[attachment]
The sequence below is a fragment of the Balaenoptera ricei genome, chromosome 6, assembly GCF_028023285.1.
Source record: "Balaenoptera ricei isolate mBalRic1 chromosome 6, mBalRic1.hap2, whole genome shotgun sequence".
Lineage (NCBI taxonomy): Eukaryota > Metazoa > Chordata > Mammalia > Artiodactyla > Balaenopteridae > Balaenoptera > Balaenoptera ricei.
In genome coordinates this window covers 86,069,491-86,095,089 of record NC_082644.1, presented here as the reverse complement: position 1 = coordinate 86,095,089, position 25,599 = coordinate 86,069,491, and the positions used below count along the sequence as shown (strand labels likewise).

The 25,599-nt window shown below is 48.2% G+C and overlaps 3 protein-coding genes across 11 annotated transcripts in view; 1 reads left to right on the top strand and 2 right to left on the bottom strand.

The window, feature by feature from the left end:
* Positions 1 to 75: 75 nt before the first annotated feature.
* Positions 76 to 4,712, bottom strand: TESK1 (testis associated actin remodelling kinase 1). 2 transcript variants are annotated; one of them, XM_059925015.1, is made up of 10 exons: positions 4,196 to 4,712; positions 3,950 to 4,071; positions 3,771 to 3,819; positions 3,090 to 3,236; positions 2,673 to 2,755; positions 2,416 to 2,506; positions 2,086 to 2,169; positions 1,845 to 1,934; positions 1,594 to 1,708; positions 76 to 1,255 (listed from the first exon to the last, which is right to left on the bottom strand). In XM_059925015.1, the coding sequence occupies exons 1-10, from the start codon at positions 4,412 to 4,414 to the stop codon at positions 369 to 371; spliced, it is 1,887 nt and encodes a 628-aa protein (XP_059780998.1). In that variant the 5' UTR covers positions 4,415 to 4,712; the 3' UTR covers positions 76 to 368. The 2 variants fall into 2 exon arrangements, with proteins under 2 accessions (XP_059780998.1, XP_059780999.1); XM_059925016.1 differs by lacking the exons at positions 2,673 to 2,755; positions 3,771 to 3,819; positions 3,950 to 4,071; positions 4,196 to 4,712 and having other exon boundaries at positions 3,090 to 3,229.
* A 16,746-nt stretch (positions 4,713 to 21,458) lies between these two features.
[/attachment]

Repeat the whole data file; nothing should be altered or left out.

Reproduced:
The sequence below is a fragment of the Balaenoptera ricei genome, chromosome 6, assembly GCF_028023285.1.
Source record: "Balaenoptera ricei isolate mBalRic1 chromosome 6, mBalRic1.hap2, whole genome shotgun sequence".
Lineage (NCBI taxonomy): Eukaryota > Metazoa > Chordata > Mammalia > Artiodactyla > Balaenopteridae > Balaenoptera > Balaenoptera ricei.
In genome coordinates this window covers 86,069,491-86,095,089 of record NC_082644.1, presented here as the reverse complement: position 1 = coordinate 86,095,089, position 25,599 = coordinate 86,069,491, and the positions used below count along the sequence as shown (strand labels likewise).

The 25,599-nt window shown below is 48.2% G+C and overlaps 3 protein-coding genes across 11 annotated transcripts in view; 1 reads left to right on the top strand and 2 right to left on the bottom strand.

The window, feature by feature from the left end:
* Positions 1 to 75: 75 nt before the first annotated feature.
* Positions 76 to 4,712, bottom strand: TESK1 (testis associated actin remodelling kinase 1). 2 transcript variants are annotated; one of them, XM_059925015.1, is made up of 10 exons: positions 4,196 to 4,712; positions 3,950 to 4,071; positions 3,771 to 3,819; positions 3,090 to 3,236; positions 2,673 to 2,755; positions 2,416 to 2,506; positions 2,086 to 2,169; positions 1,845 to 1,934; positions 1,594 to 1,708; positions 76 to 1,255 (listed from the first exon to the last, which is right to left on the bottom strand). In XM_059925015.1, the coding sequence occupies exons 1-10, from the start codon at positions 4,412 to 4,414 to the stop codon at positions 369 to 371; spliced, it is 1,887 nt and encodes a 628-aa protein (XP_059780998.1). In that variant the 5' UTR covers positions 4,415 to 4,712; the 3' UTR covers positions 76 to 368. The 2 variants fall into 2 exon arrangements, with proteins under 2 accessions (XP_059780998.1, XP_059780999.1); XM_059925016.1 differs by lacking the exons at positions 2,673 to 2,755; positions 3,771 to 3,819; positions 3,950 to 4,071; positions 4,196 to 4,712 and having other exon boundaries at positions 3,090 to 3,229.
* A 16,746-nt stretch (positions 4,713 to 21,458) lies between these two features.